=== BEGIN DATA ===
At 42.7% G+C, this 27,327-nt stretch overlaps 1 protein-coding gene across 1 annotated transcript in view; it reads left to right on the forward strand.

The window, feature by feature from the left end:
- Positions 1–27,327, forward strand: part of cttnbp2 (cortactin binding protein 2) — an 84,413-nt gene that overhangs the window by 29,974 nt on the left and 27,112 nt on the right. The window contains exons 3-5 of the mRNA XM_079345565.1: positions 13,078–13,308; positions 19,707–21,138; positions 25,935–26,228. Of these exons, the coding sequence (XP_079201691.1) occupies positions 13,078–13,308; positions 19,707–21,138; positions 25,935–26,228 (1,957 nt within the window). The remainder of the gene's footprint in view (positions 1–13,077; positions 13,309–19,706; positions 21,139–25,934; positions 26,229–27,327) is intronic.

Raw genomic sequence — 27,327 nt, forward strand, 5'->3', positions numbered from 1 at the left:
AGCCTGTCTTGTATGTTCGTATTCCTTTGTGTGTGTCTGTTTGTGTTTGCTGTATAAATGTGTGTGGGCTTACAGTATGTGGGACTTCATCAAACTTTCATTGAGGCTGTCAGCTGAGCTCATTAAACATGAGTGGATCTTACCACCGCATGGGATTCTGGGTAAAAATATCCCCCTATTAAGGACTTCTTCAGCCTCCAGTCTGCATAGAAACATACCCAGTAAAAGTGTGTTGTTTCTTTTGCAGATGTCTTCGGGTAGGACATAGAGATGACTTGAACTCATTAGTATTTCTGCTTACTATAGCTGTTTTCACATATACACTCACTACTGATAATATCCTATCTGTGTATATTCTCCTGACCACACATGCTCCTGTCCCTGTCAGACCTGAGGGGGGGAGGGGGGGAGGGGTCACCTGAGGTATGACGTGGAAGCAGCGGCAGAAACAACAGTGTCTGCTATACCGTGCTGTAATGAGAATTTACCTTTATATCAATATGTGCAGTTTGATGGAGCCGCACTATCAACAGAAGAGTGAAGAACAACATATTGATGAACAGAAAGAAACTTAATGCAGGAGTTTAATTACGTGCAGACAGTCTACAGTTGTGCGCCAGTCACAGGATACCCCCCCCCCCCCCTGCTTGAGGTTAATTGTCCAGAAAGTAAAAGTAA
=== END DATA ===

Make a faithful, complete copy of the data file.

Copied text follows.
At 42.7% G+C, this 27,327-nt stretch overlaps 1 protein-coding gene across 1 annotated transcript in view; it reads left to right on the forward strand.

The window, feature by feature from the left end:
- Positions 1–27,327, forward strand: part of cttnbp2 (cortactin binding protein 2) — an 84,413-nt gene that overhangs the window by 29,974 nt on the left and 27,112 nt on the right. The window contains exons 3-5 of the mRNA XM_079345565.1: positions 13,078–13,308; positions 19,707–21,138; positions 25,935–26,228. Of these exons, the coding sequence (XP_079201691.1) occupies positions 13,078–13,308; positions 19,707–21,138; positions 25,935–26,228 (1,957 nt within the window). The remainder of the gene's footprint in view (positions 1–13,077; positions 13,309–19,706; positions 21,139–25,934; positions 26,229–27,327) is intronic.

Raw genomic sequence — 27,327 nt, forward strand, 5'->3', positions numbered from 1 at the left:
AGCCTGTCTTGTATGTTCGTATTCCTTTGTGTGTGTCTGTTTGTGTTTGCTGTATAAATGTGTGTGGGCTTACAGTATGTGGGACTTCATCAAACTTTCATTGAGGCTGTCAGCTGAGCTCATTAAACATGAGTGGATCTTACCACCGCATGGGATTCTGGGTAAAAATATCCCCCTATTAAGGACTTCTTCAGCCTCCAGTCTGCATAGAAACATACCCAGTAAAAGTGTGTTGTTTCTTTTGCAGATGTCTTCGGGTAGGACATAGAGATGACTTGAACTCATTAGTATTTCTGCTTACTATAGCTGTTTTCACATATACACTCACTACTGATAATATCCTATCTGTGTATATTCTCCTGACCACACATGCTCCTGTCCCTGTCAGACCTGAGGGGGGGAGGGGGGGAGGGGTCACCTGAGGTATGACGTGGAAGCAGCGGCAGAAACAACAGTGTCTGCTATACCGTGCTGTAATGAGAATTTACCTTTATATCAATATGTGCAGTTTGATGGAGCCGCACTATCAACAGAAGAGTGAAGAACAACATATTGATGAACAGAAAGAAACTTAATGCAGGAGTTTAATTACGTGCAGACAGTCTACAGTTGTGCGCCAGTCACAGGATACCCCCCCCCCCCCCTGCTTGAGGTTAATTGTCCAGAAAGTAAAAGTAA